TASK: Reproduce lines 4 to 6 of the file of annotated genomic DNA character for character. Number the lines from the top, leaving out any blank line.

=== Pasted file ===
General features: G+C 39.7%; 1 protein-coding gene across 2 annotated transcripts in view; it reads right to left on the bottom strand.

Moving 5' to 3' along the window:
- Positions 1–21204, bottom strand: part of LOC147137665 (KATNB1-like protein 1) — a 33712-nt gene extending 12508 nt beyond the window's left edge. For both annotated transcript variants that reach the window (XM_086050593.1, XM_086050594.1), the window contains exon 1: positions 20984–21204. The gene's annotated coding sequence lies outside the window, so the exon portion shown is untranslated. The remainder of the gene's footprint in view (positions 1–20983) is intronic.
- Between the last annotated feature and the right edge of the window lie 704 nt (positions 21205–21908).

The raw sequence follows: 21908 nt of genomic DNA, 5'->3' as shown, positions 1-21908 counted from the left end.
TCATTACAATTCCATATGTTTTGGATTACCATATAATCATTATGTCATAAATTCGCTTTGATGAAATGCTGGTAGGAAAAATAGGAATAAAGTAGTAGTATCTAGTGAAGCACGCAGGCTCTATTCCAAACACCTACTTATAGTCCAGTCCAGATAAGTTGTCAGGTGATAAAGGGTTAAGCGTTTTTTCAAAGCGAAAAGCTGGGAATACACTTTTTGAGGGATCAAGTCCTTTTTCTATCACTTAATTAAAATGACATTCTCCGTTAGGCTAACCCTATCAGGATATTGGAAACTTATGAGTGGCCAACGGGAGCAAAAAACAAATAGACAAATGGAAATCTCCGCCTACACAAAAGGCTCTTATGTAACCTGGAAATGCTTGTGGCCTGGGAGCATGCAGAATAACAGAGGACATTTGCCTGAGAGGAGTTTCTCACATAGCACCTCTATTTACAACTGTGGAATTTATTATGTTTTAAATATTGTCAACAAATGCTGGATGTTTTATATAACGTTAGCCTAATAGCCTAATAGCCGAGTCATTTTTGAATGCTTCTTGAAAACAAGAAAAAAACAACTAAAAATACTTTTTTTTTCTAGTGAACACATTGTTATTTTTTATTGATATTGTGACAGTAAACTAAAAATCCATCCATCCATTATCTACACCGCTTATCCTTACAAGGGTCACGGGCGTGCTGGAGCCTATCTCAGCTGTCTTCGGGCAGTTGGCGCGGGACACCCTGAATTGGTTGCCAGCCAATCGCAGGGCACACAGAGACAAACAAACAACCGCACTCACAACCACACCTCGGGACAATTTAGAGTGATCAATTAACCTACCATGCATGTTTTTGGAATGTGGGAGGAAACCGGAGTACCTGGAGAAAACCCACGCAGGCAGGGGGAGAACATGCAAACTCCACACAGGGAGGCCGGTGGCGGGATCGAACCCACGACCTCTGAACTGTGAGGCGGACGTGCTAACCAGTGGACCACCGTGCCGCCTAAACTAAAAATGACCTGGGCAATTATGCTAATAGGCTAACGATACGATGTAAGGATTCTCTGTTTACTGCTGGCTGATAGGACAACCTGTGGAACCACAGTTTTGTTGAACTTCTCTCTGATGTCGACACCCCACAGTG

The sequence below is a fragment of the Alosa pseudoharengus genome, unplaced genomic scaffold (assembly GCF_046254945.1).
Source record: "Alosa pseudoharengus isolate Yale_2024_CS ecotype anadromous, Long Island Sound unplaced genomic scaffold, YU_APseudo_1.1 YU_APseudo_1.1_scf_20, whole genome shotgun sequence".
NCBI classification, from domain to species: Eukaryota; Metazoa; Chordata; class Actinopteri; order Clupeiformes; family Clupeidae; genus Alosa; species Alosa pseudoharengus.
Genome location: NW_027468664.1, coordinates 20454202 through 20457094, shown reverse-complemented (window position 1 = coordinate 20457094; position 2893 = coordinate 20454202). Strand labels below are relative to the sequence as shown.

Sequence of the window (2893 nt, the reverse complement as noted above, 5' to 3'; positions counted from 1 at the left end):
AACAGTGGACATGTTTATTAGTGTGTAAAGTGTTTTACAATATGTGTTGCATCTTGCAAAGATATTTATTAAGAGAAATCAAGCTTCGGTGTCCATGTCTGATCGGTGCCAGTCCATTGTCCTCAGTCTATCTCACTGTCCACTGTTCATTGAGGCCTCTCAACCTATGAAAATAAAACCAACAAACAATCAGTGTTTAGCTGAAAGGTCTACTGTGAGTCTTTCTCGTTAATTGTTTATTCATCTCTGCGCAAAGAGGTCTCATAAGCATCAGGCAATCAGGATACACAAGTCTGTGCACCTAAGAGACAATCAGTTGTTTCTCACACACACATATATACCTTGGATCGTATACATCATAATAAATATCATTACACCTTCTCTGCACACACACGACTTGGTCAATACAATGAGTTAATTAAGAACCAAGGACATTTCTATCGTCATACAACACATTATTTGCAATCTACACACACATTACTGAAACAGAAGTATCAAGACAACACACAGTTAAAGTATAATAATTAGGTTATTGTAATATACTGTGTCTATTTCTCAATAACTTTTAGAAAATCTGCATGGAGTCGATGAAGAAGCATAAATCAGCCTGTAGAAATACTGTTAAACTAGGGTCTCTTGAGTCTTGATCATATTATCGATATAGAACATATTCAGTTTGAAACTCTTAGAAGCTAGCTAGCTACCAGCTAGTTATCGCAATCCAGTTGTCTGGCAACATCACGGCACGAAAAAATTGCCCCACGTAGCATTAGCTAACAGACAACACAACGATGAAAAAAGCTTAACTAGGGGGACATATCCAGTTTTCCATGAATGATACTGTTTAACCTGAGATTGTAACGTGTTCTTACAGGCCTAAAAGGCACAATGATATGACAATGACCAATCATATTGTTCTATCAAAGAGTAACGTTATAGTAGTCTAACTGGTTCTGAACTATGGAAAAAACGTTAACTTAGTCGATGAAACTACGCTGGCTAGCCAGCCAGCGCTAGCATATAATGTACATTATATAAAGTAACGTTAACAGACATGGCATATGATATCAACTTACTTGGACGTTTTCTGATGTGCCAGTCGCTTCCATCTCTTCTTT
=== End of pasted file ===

- Between the last annotated feature and the right edge of the window lie 704 nt (positions 21205–21908).

The raw sequence follows: 21908 nt of genomic DNA, 5'->3' as shown, positions 1-21908 counted from the left end.
TCATTACAATTCCATATGTTTTGGATTACCATATAATCATTATGTCATAAATTCGCTTTGATGAAATGCTGGTAGGAAAAATAGGAATAAAGTAGTAGTATCTAGTGAAGCACGCAGGCTCTATTCCAAACACCTACTTATAGTCCAGTCCAGATAAGTTGTCAGGTGATAAAGGGTTAAGCGTTTTTTCAAAGCGAAAAGCTGGGAATACACTTTTTGAGGGATCAAGTCCTTTTTCTATCACTTAATTAAAATGACATTCTCCGTTAGGCTAACCCTATCAGGATATTGGAAACTTATGAGTGGCCAACGGGAGCAAAAAACAAATAGACAAATGGAAATCTCCGCCTACACAAAAGGCTCTTATGTAACCTGGAAATGCTTGTGGCCTGGGAGCATGCAGAATAACAGAGGACATTTGCCTGAGAGGAGTTTCTCACATAGCACCTCTATTTACAACTGTGGAATTTATTATGTTTTAAATATTGTCAACAAATGCTGGATGTTTTATATAACGTTAGCCTAATAGCCTAATAGCCGAGTCATTTTTGAATGCTTCTTGAAAACAAGAAAAAAACAACTAAAAATACTTTTTTTTTCTAGTGAACACATTGTTATTTTTTATTGATATTGTGACAGTAAACTAAAAATCCATCCATCCATTATCTACACCGCTTATCCTTACAAGGGTCACGGGCGTGCTGGAGCCTATCTCAGCTGTCTTCGGGCAGTTGGCGCGGGACACCCTGAATTGGTTGCCAGCCAATCGCAGGGCACACAGAGACAAACAAACAACCGCACTCACAACCACACCTCGGGACAATTTAGAGTGATCAATTAACCTACCATGCATGTTTTTGGAATGTGGGAGGAAACCGGAGTACCTGGAGAAAACCCACGCAGGCAGGGGGAGAACATGCAAACTCCACACAGGGAGGCCGGTGGCGGGATCGAACCCACGACCTCTGAACTGTGAGGCGGACGTGCTAACCAGTGGACCACCGTGCCGCCTAAACTAAAAATGACCTGGGCAATTATGCTAATAGGCTAACGATACGATGTAAGGATTCTCTGTTTACTGCTGGCTGATAGGACAACCTGTGGAACCACAGTTTTGTTGAACTTCTCTCTGATGTCGACACCCCACAGTG